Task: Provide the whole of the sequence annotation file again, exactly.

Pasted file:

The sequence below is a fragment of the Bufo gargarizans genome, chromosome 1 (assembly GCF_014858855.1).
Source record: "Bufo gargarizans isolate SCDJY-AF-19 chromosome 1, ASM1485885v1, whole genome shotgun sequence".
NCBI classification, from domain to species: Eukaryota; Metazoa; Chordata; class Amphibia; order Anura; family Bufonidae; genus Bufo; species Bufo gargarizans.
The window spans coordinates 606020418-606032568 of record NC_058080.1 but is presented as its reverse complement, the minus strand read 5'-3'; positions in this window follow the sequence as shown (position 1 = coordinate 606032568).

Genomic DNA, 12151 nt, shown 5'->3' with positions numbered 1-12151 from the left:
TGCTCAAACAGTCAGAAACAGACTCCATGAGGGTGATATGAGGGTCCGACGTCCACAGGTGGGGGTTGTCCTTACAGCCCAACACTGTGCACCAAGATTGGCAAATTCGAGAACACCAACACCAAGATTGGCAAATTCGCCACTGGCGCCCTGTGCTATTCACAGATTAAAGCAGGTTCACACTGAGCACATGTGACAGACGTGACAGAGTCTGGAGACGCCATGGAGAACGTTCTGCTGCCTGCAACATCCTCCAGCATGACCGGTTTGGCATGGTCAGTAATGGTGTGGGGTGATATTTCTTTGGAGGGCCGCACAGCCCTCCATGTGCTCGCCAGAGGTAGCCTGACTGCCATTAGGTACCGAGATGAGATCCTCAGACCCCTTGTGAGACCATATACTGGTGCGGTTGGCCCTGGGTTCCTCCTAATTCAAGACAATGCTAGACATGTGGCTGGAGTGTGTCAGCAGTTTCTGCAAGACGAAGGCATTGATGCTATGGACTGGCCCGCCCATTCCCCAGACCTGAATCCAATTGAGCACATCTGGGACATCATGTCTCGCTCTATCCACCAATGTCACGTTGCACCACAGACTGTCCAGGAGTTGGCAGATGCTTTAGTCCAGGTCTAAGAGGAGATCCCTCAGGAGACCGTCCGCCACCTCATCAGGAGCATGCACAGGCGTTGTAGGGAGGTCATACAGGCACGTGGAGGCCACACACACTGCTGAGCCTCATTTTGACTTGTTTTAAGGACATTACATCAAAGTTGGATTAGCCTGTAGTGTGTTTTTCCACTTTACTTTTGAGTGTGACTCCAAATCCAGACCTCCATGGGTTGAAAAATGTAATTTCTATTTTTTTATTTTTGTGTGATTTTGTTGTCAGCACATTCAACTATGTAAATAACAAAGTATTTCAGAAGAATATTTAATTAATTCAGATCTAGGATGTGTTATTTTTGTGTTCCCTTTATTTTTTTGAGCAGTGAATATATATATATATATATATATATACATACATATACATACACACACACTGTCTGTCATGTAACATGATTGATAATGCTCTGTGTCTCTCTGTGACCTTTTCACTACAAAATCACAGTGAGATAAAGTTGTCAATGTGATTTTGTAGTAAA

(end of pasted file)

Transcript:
The sequence below is a fragment of the Bufo gargarizans genome, chromosome 1 (assembly GCF_014858855.1).
Source record: "Bufo gargarizans isolate SCDJY-AF-19 chromosome 1, ASM1485885v1, whole genome shotgun sequence".
NCBI classification, from domain to species: Eukaryota; Metazoa; Chordata; class Amphibia; order Anura; family Bufonidae; genus Bufo; species Bufo gargarizans.
The window spans coordinates 606020418-606032568 of record NC_058080.1 but is presented as its reverse complement, the minus strand read 5'-3'; positions in this window follow the sequence as shown (position 1 = coordinate 606032568).

Genomic DNA, 12151 nt, shown 5'->3' with positions numbered 1-12151 from the left:
TGCTCAAACAGTCAGAAACAGACTCCATGAGGGTGATATGAGGGTCCGACGTCCACAGGTGGGGGTTGTCCTTACAGCCCAACACTGTGCACCAAGATTGGCAAATTCGAGAACACCAACACCAAGATTGGCAAATTCGCCACTGGCGCCCTGTGCTATTCACAGATTAAAGCAGGTTCACACTGAGCACATGTGACAGACGTGACAGAGTCTGGAGACGCCATGGAGAACGTTCTGCTGCCTGCAACATCCTCCAGCATGACCGGTTTGGCATGGTCAGTAATGGTGTGGGGTGATATTTCTTTGGAGGGCCGCACAGCCCTCCATGTGCTCGCCAGAGGTAGCCTGACTGCCATTAGGTACCGAGATGAGATCCTCAGACCCCTTGTGAGACCATATACTGGTGCGGTTGGCCCTGGGTTCCTCCTAATTCAAGACAATGCTAGACATGTGGCTGGAGTGTGTCAGCAGTTTCTGCAAGACGAAGGCATTGATGCTATGGACTGGCCCGCCCATTCCCCAGACCTGAATCCAATTGAGCACATCTGGGACATCATGTCTCGCTCTATCCACCAATGTCACGTTGCACCACAGACTGTCCAGGAGTTGGCAGATGCTTTAGTCCAGGTCTAAGAGGAGATCCCTCAGGAGACCGTCCGCCACCTCATCAGGAGCATGCACAGGCGTTGTAGGGAGGTCATACAGGCACGTGGAGGCCACACACACTGCTGAGCCTCATTTTGACTTGTTTTAAGGACATTACATCAAAGTTGGATTAGCCTGTAGTGTGTTTTTCCACTTTACTTTTGAGTGTGACTCCAAATCCAGACCTCCATGGGTTGAAAAATGTAATTTCTATTTTTTTATTTTTGTGTGATTTTGTTGTCAGCACATTCAACTATGTAAATAACAAAGTATTTCAGAAGAATATTTAATTAATTCAGATCTAGGATGTGTTATTTTTGTGTTCCCTTTATTTTTTTGAGCAGTGAATATATATATATATATATATATATACATACATATACATACACACACACTGTCTGTCATGTAACATGATTGATAATGCTCTGTGTCTCTCTGTGACCTTTTCACTACAAAATCACAGTGAGATAAAGTTGTCAATGTGATTTTGTAGTAAA